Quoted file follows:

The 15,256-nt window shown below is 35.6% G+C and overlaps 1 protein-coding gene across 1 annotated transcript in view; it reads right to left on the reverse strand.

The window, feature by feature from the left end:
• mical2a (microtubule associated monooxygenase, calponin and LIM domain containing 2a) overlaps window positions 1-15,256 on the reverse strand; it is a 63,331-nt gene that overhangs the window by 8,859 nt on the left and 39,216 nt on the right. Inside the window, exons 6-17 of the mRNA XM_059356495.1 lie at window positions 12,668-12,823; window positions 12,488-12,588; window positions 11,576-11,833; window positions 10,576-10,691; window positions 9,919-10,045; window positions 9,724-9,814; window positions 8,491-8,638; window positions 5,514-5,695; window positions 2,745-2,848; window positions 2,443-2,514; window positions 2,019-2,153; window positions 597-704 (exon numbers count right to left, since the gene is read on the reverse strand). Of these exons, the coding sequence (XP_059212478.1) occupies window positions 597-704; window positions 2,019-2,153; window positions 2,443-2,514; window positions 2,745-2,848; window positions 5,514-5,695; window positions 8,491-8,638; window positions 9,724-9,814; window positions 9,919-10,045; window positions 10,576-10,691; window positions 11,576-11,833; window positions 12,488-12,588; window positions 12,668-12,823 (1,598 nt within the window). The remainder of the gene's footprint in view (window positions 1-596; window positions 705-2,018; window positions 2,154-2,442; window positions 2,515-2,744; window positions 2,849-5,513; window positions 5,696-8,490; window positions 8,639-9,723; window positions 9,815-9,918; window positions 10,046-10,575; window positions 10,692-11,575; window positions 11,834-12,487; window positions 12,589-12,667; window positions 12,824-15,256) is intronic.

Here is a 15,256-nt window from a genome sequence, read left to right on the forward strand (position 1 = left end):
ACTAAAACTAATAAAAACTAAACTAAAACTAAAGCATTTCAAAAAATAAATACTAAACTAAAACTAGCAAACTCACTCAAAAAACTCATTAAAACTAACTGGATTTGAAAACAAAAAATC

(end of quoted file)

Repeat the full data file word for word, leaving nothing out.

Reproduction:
The 15,256-nt window shown below is 35.6% G+C and overlaps 1 protein-coding gene across 1 annotated transcript in view; it reads right to left on the reverse strand.

The window, feature by feature from the left end:
• mical2a (microtubule associated monooxygenase, calponin and LIM domain containing 2a) overlaps window positions 1-15,256 on the reverse strand; it is a 63,331-nt gene that overhangs the window by 8,859 nt on the left and 39,216 nt on the right. Inside the window, exons 6-17 of the mRNA XM_059356495.1 lie at window positions 12,668-12,823; window positions 12,488-12,588; window positions 11,576-11,833; window positions 10,576-10,691; window positions 9,919-10,045; window positions 9,724-9,814; window positions 8,491-8,638; window positions 5,514-5,695; window positions 2,745-2,848; window positions 2,443-2,514; window positions 2,019-2,153; window positions 597-704 (exon numbers count right to left, since the gene is read on the reverse strand). Of these exons, the coding sequence (XP_059212478.1) occupies window positions 597-704; window positions 2,019-2,153; window positions 2,443-2,514; window positions 2,745-2,848; window positions 5,514-5,695; window positions 8,491-8,638; window positions 9,724-9,814; window positions 9,919-10,045; window positions 10,576-10,691; window positions 11,576-11,833; window positions 12,488-12,588; window positions 12,668-12,823 (1,598 nt within the window). The remainder of the gene's footprint in view (window positions 1-596; window positions 705-2,018; window positions 2,154-2,442; window positions 2,515-2,744; window positions 2,849-5,513; window positions 5,696-8,490; window positions 8,639-9,723; window positions 9,815-9,918; window positions 10,046-10,575; window positions 10,692-11,575; window positions 11,834-12,487; window positions 12,589-12,667; window positions 12,824-15,256) is intronic.

Here is a 15,256-nt window from a genome sequence, read left to right on the forward strand (position 1 = left end):
ACTAAAACTAATAAAAACTAAACTAAAACTAAAGCATTTCAAAAAATAAATACTAAACTAAAACTAGCAAACTCACTCAAAAAACTCATTAAAACTAACTGGATTTGAAAACAAAAAATC